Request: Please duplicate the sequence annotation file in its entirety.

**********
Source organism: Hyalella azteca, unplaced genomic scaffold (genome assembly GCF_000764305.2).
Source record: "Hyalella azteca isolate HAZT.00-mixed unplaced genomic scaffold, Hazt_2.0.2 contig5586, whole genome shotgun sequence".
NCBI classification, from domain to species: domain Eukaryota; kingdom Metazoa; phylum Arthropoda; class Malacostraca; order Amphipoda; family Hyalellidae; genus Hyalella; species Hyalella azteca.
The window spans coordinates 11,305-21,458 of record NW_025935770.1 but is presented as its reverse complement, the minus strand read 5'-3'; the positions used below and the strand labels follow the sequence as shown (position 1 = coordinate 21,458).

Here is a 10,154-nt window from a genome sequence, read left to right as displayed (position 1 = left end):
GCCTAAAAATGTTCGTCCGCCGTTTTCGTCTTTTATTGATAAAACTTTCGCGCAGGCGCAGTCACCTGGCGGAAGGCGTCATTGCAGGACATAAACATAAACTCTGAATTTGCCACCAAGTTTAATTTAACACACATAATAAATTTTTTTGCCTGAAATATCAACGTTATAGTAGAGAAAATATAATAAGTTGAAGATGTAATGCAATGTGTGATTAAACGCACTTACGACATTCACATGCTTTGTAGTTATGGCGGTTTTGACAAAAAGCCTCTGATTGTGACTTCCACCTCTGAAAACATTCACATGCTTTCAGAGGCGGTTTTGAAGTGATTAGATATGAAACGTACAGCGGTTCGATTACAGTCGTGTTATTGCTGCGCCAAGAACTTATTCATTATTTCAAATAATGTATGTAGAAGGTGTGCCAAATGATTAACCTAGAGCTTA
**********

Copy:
Source organism: Hyalella azteca, unplaced genomic scaffold (genome assembly GCF_000764305.2).
Source record: "Hyalella azteca isolate HAZT.00-mixed unplaced genomic scaffold, Hazt_2.0.2 contig5586, whole genome shotgun sequence".
NCBI classification, from domain to species: domain Eukaryota; kingdom Metazoa; phylum Arthropoda; class Malacostraca; order Amphipoda; family Hyalellidae; genus Hyalella; species Hyalella azteca.
The window spans coordinates 11,305-21,458 of record NW_025935770.1 but is presented as its reverse complement, the minus strand read 5'-3'; the positions used below and the strand labels follow the sequence as shown (position 1 = coordinate 21,458).

Here is a 10,154-nt window from a genome sequence, read left to right as displayed (position 1 = left end):
GCCTAAAAATGTTCGTCCGCCGTTTTCGTCTTTTATTGATAAAACTTTCGCGCAGGCGCAGTCACCTGGCGGAAGGCGTCATTGCAGGACATAAACATAAACTCTGAATTTGCCACCAAGTTTAATTTAACACACATAATAAATTTTTTTGCCTGAAATATCAACGTTATAGTAGAGAAAATATAATAAGTTGAAGATGTAATGCAATGTGTGATTAAACGCACTTACGACATTCACATGCTTTGTAGTTATGGCGGTTTTGACAAAAAGCCTCTGATTGTGACTTCCACCTCTGAAAACATTCACATGCTTTCAGAGGCGGTTTTGAAGTGATTAGATATGAAACGTACAGCGGTTCGATTACAGTCGTGTTATTGCTGCGCCAAGAACTTATTCATTATTTCAAATAATGTATGTAGAAGGTGTGCCAAATGATTAACCTAGAGCTTA